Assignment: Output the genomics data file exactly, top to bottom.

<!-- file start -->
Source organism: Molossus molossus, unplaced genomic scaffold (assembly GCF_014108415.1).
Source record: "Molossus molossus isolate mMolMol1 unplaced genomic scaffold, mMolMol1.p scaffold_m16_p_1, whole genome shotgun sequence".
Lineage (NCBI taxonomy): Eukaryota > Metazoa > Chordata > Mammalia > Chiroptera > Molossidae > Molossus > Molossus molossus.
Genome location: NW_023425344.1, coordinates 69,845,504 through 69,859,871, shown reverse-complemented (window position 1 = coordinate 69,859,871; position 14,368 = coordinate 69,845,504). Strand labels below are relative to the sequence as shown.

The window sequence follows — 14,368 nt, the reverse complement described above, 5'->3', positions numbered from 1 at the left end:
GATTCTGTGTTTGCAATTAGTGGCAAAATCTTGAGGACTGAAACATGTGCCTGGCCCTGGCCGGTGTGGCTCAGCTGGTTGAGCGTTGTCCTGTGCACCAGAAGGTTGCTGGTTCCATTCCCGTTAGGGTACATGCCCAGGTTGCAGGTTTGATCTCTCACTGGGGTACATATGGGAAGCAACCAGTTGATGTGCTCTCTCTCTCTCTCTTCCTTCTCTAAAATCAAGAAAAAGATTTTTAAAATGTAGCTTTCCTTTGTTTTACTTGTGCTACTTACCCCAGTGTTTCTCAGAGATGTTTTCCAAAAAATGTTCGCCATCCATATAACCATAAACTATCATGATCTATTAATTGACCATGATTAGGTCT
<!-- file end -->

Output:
Source organism: Molossus molossus, unplaced genomic scaffold (assembly GCF_014108415.1).
Source record: "Molossus molossus isolate mMolMol1 unplaced genomic scaffold, mMolMol1.p scaffold_m16_p_1, whole genome shotgun sequence".
Lineage (NCBI taxonomy): Eukaryota > Metazoa > Chordata > Mammalia > Chiroptera > Molossidae > Molossus > Molossus molossus.
Genome location: NW_023425344.1, coordinates 69,845,504 through 69,859,871, shown reverse-complemented (window position 1 = coordinate 69,859,871; position 14,368 = coordinate 69,845,504). Strand labels below are relative to the sequence as shown.

The window sequence follows — 14,368 nt, the reverse complement described above, 5'->3', positions numbered from 1 at the left end:
GATTCTGTGTTTGCAATTAGTGGCAAAATCTTGAGGACTGAAACATGTGCCTGGCCCTGGCCGGTGTGGCTCAGCTGGTTGAGCGTTGTCCTGTGCACCAGAAGGTTGCTGGTTCCATTCCCGTTAGGGTACATGCCCAGGTTGCAGGTTTGATCTCTCACTGGGGTACATATGGGAAGCAACCAGTTGATGTGCTCTCTCTCTCTCTCTTCCTTCTCTAAAATCAAGAAAAAGATTTTTAAAATGTAGCTTTCCTTTGTTTTACTTGTGCTACTTACCCCAGTGTTTCTCAGAGATGTTTTCCAAAAAATGTTCGCCATCCATATAACCATAAACTATCATGATCTATTAATTGACCATGATTAGGTCT